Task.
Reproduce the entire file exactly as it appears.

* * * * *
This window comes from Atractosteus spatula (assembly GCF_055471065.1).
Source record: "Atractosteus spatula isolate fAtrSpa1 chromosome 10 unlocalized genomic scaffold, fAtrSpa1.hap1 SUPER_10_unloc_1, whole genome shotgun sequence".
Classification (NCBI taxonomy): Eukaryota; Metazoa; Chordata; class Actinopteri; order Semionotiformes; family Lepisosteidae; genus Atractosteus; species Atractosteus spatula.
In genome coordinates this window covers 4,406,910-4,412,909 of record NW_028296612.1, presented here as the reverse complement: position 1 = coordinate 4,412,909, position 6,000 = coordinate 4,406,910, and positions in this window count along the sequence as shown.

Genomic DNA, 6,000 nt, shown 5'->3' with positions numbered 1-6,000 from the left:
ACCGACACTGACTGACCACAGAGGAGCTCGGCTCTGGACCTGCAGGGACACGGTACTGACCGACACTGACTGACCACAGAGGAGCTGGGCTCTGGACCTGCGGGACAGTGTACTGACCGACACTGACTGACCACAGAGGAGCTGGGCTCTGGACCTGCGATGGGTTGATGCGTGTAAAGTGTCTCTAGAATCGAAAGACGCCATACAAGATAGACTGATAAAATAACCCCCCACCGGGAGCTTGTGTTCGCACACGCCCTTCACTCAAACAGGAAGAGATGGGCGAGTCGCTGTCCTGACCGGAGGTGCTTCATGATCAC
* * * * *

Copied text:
This window comes from Atractosteus spatula (assembly GCF_055471065.1).
Source record: "Atractosteus spatula isolate fAtrSpa1 chromosome 10 unlocalized genomic scaffold, fAtrSpa1.hap1 SUPER_10_unloc_1, whole genome shotgun sequence".
Classification (NCBI taxonomy): Eukaryota; Metazoa; Chordata; class Actinopteri; order Semionotiformes; family Lepisosteidae; genus Atractosteus; species Atractosteus spatula.
In genome coordinates this window covers 4,406,910-4,412,909 of record NW_028296612.1, presented here as the reverse complement: position 1 = coordinate 4,412,909, position 6,000 = coordinate 4,406,910, and positions in this window count along the sequence as shown.

Genomic DNA, 6,000 nt, shown 5'->3' with positions numbered 1-6,000 from the left:
ACCGACACTGACTGACCACAGAGGAGCTCGGCTCTGGACCTGCAGGGACACGGTACTGACCGACACTGACTGACCACAGAGGAGCTGGGCTCTGGACCTGCGGGACAGTGTACTGACCGACACTGACTGACCACAGAGGAGCTGGGCTCTGGACCTGCGATGGGTTGATGCGTGTAAAGTGTCTCTAGAATCGAAAGACGCCATACAAGATAGACTGATAAAATAACCCCCCACCGGGAGCTTGTGTTCGCACACGCCCTTCACTCAAACAGGAAGAGATGGGCGAGTCGCTGTCCTGACCGGAGGTGCTTCATGATCAC